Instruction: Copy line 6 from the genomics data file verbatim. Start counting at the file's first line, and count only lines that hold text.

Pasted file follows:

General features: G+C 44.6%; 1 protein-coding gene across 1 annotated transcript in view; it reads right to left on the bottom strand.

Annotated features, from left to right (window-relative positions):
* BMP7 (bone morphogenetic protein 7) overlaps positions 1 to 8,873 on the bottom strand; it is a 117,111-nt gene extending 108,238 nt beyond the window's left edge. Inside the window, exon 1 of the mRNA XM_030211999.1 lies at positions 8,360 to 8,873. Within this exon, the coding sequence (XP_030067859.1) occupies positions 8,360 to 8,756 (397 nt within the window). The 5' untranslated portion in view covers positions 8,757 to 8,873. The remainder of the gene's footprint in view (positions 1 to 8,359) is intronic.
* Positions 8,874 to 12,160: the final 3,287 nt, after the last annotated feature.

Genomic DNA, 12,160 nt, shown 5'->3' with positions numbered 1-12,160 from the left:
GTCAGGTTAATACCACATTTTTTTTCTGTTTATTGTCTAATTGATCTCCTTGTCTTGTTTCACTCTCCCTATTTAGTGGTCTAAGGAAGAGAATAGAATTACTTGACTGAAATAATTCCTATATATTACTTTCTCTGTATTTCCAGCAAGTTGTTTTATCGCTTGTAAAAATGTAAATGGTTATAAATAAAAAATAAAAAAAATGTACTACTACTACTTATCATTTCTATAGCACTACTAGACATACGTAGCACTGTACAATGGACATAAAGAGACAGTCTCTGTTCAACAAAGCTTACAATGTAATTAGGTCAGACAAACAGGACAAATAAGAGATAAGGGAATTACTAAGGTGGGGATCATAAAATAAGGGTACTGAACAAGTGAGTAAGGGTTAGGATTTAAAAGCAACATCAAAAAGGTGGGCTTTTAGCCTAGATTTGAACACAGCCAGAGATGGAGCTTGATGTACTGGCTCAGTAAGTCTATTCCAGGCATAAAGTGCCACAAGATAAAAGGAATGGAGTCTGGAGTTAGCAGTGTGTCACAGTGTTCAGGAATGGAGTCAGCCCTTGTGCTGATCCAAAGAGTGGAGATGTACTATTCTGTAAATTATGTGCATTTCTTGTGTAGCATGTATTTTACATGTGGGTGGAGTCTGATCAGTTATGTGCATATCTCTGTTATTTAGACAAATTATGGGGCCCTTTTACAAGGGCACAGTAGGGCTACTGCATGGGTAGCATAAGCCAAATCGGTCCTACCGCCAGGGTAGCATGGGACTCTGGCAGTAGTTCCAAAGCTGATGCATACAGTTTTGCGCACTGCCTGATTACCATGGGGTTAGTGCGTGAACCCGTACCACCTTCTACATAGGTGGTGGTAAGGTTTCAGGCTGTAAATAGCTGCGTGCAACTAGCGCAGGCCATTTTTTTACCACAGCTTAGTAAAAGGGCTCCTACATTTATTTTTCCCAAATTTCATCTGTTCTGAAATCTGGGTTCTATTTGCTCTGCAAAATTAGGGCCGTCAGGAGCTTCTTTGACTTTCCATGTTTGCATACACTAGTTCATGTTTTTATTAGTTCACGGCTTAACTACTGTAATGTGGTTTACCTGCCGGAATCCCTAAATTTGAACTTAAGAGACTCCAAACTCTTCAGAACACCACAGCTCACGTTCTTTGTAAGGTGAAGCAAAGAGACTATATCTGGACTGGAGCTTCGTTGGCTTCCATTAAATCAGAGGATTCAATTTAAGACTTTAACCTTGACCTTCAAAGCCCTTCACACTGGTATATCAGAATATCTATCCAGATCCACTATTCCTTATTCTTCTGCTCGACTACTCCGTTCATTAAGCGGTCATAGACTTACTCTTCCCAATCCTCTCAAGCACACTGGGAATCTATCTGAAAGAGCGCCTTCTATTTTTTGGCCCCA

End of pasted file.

GTCAGGTTAATACCACATTTTTTTTCTGTTTATTGTCTAATTGATCTCCTTGTCTTGTTTCACTCTCCCTATTTAGTGGTCTAAGGAAGAGAATAGAATTACTTGACTGAAATAATTCCTATATATTACTTTCTCTGTATTTCCAGCAAGTTGTTTTATCGCTTGTAAAAATGTAAATGGTTATAAATAAAAAATAAAAAAAATGTACTACTACTACTTATCATTTCTATAGCACTACTAGACATACGTAGCACTGTACAATGGACATAAAGAGACAGTCTCTGTTCAACAAAGCTTACAATGTAATTAGGTCAGACAAACAGGACAAATAAGAGATAAGGGAATTACTAAGGTGGGGATCATAAAATAAGGGTACTGAACAAGTGAGTAAGGGTTAGGATTTAAAAGCAACATCAAAAAGGTGGGCTTTTAGCCTAGATTTGAACACAGCCAGAGATGGAGCTTGATGTACTGGCTCAGTAAGTCTATTCCAGGCATAAAGTGCCACAAGATAAAAGGAATGGAGTCTGGAGTTAGCAGTGTGTCACAGTGTTCAGGAATGGAGTCAGCCCTTGTGCTGATCCAAAGAGTGGAGATGTACTATTCTGTAAATTATGTGCATTTCTTGTGTAGCATGTATTTTACATGTGGGTGGAGTCTGATCAGTTATGTGCATATCTCTGTTATTTAGACAAATTATGGGGCCCTTTTACAAGGGCACAGTAGGGCTACTGCATGGGTAGCATAAGCCAAATCGGTCCTACCGCCAGGGTAGCATGGGACTCTGGCAGTAGTTCCAAAGCTGATGCATACAGTTTTGCGCACTGCCTGATTACCATGGGGTTAGTGCGTGAACCCGTACCACCTTCTACATAGGTGGTGGTAAGGTTTCAGGCTGTAAATAGCTGCGTGCAACTAGCGCAGGCCATTTTTTTACCACAGCTTAGTAAAAGGGCTCCTACATTTATTTTTCCCAAATTTCATCTGTTCTGAAATCTGGGTTCTATTTGCTCTGCAAAATTAGGGCCGTCAGGAGCTTCTTTGACTTTCCATGTTTGCATACACTAGTTCATGTTTTTATTAGTTCACGGCTTAACTACTGTAATGTGGTTTACCTGCCGGAATCCCTAAATTTGAACTTAAGAGACTCCAAACTCTTCAGAACACCACAGCTCACGTTCTTTGTAAGGTGAAGCAAAGAGACTATATCTGGACTGGAGCTTCGTTGGCTTCCATTAAATCAGAGGATTCAATTTAAGACTTTAACCTTGACCTTCAAAGCCCTTCACACTGGTATATCAGAATATCTATCCAGATCCACTATTCCTTATTCTTCTGCTCGACTACTCCGTTCATTAAGCGGTCATAGACTTACTCTTCCCAATCCTCTCAAGCACACTGGGAATCTATCTGAAAGAGCGCCTTCTATTTTTTGGCCCCA